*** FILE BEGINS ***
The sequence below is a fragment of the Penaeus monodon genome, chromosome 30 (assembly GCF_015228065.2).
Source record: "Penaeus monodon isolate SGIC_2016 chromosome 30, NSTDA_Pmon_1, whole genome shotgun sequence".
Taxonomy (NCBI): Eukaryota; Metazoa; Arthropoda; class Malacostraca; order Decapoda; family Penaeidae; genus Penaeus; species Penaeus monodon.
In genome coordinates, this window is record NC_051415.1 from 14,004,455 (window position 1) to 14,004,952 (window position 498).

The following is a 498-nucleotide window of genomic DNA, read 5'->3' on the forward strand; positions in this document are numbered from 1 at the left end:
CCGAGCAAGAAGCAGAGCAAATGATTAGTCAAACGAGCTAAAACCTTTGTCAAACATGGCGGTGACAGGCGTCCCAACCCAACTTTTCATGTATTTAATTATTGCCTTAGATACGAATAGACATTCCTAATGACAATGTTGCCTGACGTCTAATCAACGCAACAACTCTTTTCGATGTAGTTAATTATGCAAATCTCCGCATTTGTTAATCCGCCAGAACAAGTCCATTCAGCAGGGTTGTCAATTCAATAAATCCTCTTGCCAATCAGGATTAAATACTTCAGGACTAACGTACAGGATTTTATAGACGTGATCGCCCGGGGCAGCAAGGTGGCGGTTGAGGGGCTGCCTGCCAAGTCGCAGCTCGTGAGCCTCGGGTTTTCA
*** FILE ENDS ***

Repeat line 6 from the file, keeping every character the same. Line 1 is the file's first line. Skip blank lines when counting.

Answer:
CCGAGCAAGAAGCAGAGCAAATGATTAGTCAAACGAGCTAAAACCTTTGTCAAACATGGCGGTGACAGGCGTCCCAACCCAACTTTTCATGTATTTAATTATTGCCTTAGATACGAATAGACATTCCTAATGACAATGTTGCCTGACGTCTAATCAACGCAACAACTCTTTTCGATGTAGTTAATTATGCAAATCTCCGCATTTGTTAATCCGCCAGAACAAGTCCATTCAGCAGGGTTGTCAATTCAATAAATCCTCTTGCCAATCAGGATTAAATACTTCAGGACTAACGTACAGGATTTTATAGACGTGATCGCCCGGGGCAGCAAGGTGGCGGTTGAGGGGCTGCCTGCCAAGTCGCAGCTCGTGAGCCTCGGGTTTTCA